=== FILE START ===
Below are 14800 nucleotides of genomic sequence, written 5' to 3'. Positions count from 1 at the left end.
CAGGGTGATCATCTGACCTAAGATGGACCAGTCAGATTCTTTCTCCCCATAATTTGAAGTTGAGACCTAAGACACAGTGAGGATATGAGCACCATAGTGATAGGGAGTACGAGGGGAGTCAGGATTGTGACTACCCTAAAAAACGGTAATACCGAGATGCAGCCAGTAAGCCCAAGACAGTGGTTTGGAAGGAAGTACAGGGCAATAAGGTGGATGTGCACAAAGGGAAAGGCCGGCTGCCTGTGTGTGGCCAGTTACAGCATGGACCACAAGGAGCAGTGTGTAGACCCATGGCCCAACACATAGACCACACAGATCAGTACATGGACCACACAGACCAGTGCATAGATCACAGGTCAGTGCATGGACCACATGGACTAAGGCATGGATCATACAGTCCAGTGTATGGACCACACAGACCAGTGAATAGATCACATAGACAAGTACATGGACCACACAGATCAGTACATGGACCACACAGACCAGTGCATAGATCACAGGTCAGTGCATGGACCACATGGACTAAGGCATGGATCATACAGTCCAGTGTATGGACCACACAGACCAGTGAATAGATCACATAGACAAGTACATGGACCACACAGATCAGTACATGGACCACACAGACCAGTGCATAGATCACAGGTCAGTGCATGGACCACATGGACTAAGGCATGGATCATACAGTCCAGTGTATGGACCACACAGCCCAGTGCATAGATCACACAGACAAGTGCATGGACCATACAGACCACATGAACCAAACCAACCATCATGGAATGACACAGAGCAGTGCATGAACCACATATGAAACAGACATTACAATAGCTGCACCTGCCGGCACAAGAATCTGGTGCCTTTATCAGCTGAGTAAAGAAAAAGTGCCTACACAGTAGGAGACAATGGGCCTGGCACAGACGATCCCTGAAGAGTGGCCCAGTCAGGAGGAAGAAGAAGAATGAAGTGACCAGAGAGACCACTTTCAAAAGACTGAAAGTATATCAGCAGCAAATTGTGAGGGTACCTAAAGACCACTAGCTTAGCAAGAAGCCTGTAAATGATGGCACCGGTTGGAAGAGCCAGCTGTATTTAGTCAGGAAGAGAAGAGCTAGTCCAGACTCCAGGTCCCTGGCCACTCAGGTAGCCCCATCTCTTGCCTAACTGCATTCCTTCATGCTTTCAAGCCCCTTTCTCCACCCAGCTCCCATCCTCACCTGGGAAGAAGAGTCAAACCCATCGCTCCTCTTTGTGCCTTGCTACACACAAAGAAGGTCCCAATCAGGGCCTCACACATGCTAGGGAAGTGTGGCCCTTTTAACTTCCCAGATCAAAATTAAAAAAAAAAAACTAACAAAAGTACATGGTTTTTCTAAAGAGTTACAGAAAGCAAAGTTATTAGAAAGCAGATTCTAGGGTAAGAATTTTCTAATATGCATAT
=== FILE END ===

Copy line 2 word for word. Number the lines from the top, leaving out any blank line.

CAGGGTGATCATCTGACCTAAGATGGACCAGTCAGATTCTTTCTCCCCATAATTTGAAGTTGAGACCTAAGACACAGTGAGGATATGAGCACCATAGTGATAGGGAGTACGAGGGGAGTCAGGATTGTGACTACCCTAAAAAACGGTAATACCGAGATGCAGCCAGTAAGCCCAAGACAGTGGTTTGGAAGGAAGTACAGGGCAATAAGGTGGATGTGCACAAAGGGAAAGGCCGGCTGCCTGTGTGTGGCCAGTTACAGCATGGACCACAAGGAGCAGTGTGTAGACCCATGGCCCAACACATAGACCACACAGATCAGTACATGGACCACACAGACCAGTGCATAGATCACAGGTCAGTGCATGGACCACATGGACTAAGGCATGGATCATACAGTCCAGTGTATGGACCACACAGACCAGTGAATAGATCACATAGACAAGTACATGGACCACACAGATCAGTACATGGACCACACAGACCAGTGCATAGATCACAGGTCAGTGCATGGACCACATGGACTAAGGCATGGATCATACAGTCCAGTGTATGGACCACACAGACCAGTGAATAGATCACATAGACAAGTACATGGACCACACAGATCAGTACATGGACCACACAGACCAGTGCATAGATCACAGGTCAGTGCATGGACCACATGGACTAAGGCATGGATCATACAGTCCAGTGTATGGACCACACAGCCCAGTGCATAGATCACACAGACAAGTGCATGGACCATACAGACCACATGAACCAAACCAACCATCATGGAATGACACAGAGCAGTGCATGAACCACATATGAAACAGACATTACAATAGCTGCACCTGCCGGCACAAGAATCTGGTGCCTTTATCAGCTGAGTAAAGAAAAAGTGCCTACACAGTAGGAGACAATGGGCCTGGCACAGACGATCCCTGAAGAGTGGCCCAGTCAGGAGGAAGAAGAAGAATGAAGTGACCAGAGAGACCACTTTCAAAAGACTGAAAGTATATCAGCAGCAAATTGTGAGGGTACCTAAAGACCACTAGCTTAGCAAGAAGCCTGTAAATGATGGCACCGGTTGGAAGAGCCAGCTGTATTTAGTCAGGAAGAGAAGAGCTAGTCCAGACTCCAGGTCCCTGGCCACTCAGGTAGCCCCATCTCTTGCCTAACTGCATTCCTTCATGCTTTCAAGCCCCTTTCTCCACCCAGCTCCCATCCTCACCTGGGAAGAAGAGTCAAACCCATCGCTCCTCTTTGTGCCTTGCTACACACAAAGAAGGTCCCAATCAGGGCCTCACACATGCTAGGGAAGTGTGGCCCTTTTAACTTCCCAGATCAAAATTAAAAAAAAAAAACTAACAAAAGTACATGGTTTTTCTAAAGAGTTACAGAAAGCAAAGTTATTAGAAAGCAGATTCTAGGGTAAGAATTTTCTAATATGCATAT